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Women Are Marching In The Dominican Republic As Part Of A Green Wave To End The Country’s Total Abortion Ban

For years now, women across Latin America have been fighting for their rights. In too many countries women are literally fighting for their safety and lives, not to mention access to equal pay, education, and safe and legal abortion.

Recently, these activists have started to see victories pop up across the region in what many are calling a green wave. With Argentina having legalized abortion late last year, many are hoping that the momentum will carry over into other countries.

Dominican feminists are demanding an end to the nation’s total abortion ban.

The Dominican Republic’s current penal code (which penalizes abortions) dates all the way back to 1884. It should go without saying that the time to update these archaic laws is long overdue.

The group of feminists use the hashtag #Las3CausalesVan and wear green, representing the latest in a green wave of reproductive rights that has spread across Latin America and the Caribbean.

“We are manifesting in front of Congress to demand respect to the life, health and dignity of women, emphasizing the inclusion of the three causals in the penal code,” Saray Figuereo, one of the activists involved in the movement, told the APP. “And we won’t let them make up an excuse that they’ll include them in a special law.”

The movement for the “Las 3 causales” (3 “causals” or “grounds/circumstances” in English) demands the approval of abortion in three extreme cases:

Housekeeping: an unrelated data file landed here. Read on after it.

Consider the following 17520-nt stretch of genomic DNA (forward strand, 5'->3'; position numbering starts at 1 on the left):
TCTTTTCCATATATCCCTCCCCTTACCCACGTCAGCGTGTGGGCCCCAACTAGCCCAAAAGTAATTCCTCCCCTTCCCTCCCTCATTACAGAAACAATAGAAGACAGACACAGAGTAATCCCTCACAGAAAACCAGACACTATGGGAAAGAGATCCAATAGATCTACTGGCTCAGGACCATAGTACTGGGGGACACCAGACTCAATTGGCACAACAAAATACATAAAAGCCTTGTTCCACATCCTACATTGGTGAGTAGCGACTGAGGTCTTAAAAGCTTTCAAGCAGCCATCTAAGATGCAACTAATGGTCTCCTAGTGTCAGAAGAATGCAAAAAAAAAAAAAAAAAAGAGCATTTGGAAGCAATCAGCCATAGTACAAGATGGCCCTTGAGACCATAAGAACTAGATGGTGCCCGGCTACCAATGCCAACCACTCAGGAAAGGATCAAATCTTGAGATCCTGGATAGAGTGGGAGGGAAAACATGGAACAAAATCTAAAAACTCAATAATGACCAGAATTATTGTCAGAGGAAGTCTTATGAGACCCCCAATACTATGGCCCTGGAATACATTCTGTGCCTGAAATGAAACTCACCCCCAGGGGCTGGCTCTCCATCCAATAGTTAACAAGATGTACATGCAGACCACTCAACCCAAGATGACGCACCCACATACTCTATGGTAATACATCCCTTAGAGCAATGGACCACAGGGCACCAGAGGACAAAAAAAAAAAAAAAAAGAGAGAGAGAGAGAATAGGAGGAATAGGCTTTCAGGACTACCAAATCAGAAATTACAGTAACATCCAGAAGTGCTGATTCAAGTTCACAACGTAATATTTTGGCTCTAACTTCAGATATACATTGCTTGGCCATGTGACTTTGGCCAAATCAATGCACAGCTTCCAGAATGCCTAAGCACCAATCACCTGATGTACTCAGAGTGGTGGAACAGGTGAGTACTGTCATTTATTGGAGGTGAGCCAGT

1. When the pregnancy is a byproduct of a rape or incest
  2. When it represents a risk for the woman (or girl)
  3. When the fetus is nonviable

It’s the first time in generations that there is hope to update the country’s laws.

In 2020, the Dominican Republic held a historic election where Luis Abinader of the Modern Revolutionary Party won the presidential elections—the first time an opposing party won after a 16-year rule by the Party for Dominican Liberation.

In an interview with El País, he said, “Look, I disagree, as does the majority of the population, not only in the Dominican Republic but in the world, with free abortion, but I do think that there must be causals that allow the interruption of pregnancy. That has been the official position of our party.”

Reproductive rights in the Dominican Republic have long been an ongoing issue. The ratio of maternal mortality in the country is 150 per 100,000 births, higher than the average of 100 in Latin America.

“It’s been over 25 years fighting for this and all the lives that we keep losing, especially marginalized lives that are not even valuable enough for the media and the press to cover them, because the erasure of these voices is constant in the Dominican Republic,” activist Gina M. Goico told the AP.

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